The pilot killed on Monday when his helicopter rammed into the roof of a New York skyscraper and, according to his pilot's certificate, did not have a restricted view. This raised questions about why he took off in fog and continuous rain.58, has been certified, according to the Federal Aviation Administration (FAA), only for flying under visual flight rules, which generally require good weather and clear conditions.
at least 3 miles of visibility and that the sky is clear for day flights. At the time of the crash on Monday, visibility in nearby Central Park was about 1
McCormack was not allowed to use instruments for flying in cloudy or inclement weather, the FAA said.
] The crash in Midtown Manhattan's severely-controlled airspace shook the 750-foot AXA Equitable building, extinguishing the Agusta A109E helicopter, lighting a fire, and forcing office workers to flee.
It briefly sparked memories of 9/11 and fears of a terrorist attack, but the authorities said there is no indication that the crash was deliberate. Flight safety investigator Doug Brazy told a National Transportation Safety Board briefing Tuesday that McCormack had come to a heliport on New York's East River after traveling with a passenger from nearby Westchester County.
The passenger told the investigators that nothing was out Brazy said it was an ordinary 15-minute flight.
McCormack waited about two hours at the heliport and checked the weather before setting out on a trip to the helicopter's home base in Linden, New Jersey, Brazy said helicopter south, past the city's harbor and the Statue of Liberty.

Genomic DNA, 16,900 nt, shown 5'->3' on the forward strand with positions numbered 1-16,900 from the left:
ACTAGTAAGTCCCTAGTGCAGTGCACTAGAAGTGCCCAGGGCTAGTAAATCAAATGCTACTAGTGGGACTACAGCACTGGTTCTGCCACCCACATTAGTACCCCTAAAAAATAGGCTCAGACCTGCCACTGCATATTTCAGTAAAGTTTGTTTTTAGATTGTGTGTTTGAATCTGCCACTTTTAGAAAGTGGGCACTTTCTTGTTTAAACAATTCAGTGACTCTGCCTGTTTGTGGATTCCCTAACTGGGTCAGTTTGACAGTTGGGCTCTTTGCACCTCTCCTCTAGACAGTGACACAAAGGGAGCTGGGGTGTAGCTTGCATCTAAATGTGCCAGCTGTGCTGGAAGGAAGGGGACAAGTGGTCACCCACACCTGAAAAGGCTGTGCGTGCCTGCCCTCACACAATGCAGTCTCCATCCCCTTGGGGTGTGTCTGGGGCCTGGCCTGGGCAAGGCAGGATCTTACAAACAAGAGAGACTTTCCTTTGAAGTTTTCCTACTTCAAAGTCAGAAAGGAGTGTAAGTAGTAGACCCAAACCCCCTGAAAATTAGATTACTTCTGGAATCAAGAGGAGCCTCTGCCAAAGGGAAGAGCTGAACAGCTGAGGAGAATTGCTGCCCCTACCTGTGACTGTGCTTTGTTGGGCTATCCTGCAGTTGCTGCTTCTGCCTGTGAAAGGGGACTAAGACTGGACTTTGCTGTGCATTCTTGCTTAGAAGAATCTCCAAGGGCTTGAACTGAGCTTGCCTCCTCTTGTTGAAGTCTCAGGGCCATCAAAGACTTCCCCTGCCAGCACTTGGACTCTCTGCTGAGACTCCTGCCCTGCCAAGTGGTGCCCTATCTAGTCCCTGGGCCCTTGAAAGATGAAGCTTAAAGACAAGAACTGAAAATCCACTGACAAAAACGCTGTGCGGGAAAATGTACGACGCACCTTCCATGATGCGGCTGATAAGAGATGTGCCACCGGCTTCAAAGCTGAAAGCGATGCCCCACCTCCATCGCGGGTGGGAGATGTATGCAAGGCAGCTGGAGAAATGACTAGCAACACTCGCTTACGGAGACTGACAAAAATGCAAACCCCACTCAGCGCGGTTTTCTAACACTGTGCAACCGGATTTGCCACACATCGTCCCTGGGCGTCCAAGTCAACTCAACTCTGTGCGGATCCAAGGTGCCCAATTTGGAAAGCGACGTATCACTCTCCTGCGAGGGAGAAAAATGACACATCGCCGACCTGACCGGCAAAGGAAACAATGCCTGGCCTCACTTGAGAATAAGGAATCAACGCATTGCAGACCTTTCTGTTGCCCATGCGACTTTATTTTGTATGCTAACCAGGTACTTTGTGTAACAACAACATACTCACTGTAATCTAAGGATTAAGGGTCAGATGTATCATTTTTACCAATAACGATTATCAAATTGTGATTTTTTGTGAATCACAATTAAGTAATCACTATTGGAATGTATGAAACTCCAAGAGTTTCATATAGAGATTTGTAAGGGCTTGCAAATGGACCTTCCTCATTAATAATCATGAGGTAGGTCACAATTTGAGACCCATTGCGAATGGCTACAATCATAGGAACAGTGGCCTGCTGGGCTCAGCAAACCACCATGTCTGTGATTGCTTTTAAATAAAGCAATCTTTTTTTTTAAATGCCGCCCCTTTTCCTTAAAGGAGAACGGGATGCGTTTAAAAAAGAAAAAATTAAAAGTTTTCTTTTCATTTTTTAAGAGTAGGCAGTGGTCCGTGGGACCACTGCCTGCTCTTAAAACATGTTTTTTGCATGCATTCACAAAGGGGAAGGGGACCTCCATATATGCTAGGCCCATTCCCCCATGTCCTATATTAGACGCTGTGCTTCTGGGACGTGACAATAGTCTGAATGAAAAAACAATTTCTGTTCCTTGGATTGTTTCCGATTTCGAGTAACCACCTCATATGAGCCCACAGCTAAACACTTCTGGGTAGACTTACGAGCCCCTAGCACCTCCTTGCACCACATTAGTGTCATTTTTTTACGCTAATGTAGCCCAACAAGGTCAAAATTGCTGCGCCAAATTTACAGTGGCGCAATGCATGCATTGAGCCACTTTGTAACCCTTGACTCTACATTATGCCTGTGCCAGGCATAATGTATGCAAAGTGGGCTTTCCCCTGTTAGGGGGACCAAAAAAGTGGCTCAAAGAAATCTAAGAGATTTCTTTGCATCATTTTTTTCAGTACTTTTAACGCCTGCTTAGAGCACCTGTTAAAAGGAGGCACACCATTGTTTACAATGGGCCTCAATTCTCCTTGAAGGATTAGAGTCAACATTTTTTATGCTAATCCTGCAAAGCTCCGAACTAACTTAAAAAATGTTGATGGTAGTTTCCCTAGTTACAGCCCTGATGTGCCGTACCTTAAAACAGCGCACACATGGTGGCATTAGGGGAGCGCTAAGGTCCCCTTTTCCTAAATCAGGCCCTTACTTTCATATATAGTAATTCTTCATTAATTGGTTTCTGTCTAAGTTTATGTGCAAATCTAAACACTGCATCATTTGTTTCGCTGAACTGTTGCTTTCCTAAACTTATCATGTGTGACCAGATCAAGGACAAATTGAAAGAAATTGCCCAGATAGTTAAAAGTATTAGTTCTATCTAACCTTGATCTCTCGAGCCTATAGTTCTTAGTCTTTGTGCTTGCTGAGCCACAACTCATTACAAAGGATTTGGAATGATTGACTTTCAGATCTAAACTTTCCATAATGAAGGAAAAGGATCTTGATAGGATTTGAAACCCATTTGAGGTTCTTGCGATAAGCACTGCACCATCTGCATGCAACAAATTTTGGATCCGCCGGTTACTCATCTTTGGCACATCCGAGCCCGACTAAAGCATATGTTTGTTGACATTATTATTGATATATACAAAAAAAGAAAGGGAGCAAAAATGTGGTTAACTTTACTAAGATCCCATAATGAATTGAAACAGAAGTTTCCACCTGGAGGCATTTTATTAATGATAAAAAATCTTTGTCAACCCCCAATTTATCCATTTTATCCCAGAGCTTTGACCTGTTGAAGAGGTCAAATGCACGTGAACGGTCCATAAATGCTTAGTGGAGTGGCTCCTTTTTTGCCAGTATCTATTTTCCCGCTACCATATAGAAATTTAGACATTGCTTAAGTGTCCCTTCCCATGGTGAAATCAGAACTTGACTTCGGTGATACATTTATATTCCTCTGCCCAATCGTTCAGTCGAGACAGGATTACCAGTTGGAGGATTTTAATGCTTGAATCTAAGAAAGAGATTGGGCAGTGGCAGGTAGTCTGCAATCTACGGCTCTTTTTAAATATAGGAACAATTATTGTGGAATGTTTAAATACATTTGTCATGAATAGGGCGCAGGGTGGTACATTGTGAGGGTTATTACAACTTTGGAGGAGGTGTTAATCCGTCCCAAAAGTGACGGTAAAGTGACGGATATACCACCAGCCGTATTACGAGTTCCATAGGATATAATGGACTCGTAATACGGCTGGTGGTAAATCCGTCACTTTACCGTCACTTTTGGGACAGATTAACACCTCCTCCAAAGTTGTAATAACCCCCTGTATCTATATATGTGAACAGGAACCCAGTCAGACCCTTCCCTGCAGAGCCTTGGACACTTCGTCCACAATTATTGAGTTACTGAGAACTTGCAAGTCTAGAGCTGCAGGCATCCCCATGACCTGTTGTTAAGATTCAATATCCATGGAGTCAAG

Investigators reviewed a social media video Monday afternoon showing a helicopter that investigators believe the failing helicopter stops a short distance south of the heliport and then spins and returns irregularly through rain and make clouds to the north.
The helicopter hit the Manhattan Tower about 11 minutes after takeoff in an area where flights were not scheduled.
Limited Air Traffic Since then President Trump has taken office and forbids airplanes to fly under 3000 feet within a 1.6 km radius of the Trump Tower, just a few blocks from the crash site.
Helicopters entering and leaving the heliport on East 34th Street may only fly in the restricted area if they have a permit and are in constant communication with air traffic control.
Brazy said the pilot had never done so and did not contact air traffic control, even though the investigators were trying to check if McCormack had made radio calls to anyone shortly before the crash. Brazy said McCormack's proposed route to Linden would not have obliged him to contact air traffic control.
Asked if the weather was a factor, Brazy said, "It's certainly one of the most interesting concerns we have."  "Should the helicopter have flown? I do not know yet," he said.
Brazy said the helicopter was not equipped with a flight data recorder or a cockpit voice recorder.
McCormack was a former fire chief in the inland Clinton Corners, New York. With 15 years of experience in helicopter and single-engine airplane flying, he was admitted as a flight instructor last year, according to FAA records.
The East Clinton Volunteer Fire Department announced on Facebook that McCormack has "technical knowledge and ability". Emergencies were exceptional.
Linden Airport director, Paul Dudley, described McCormack as a "very experienced" and "very respected" pilot.
Brazy said a salvage crew expected to remove the wreckage from the roof on Tuesday night parts are taken down the stairs and down the elevator. "The location – within the city and on the roof of a building – is probably the biggest challenge in the investigation," Brazy said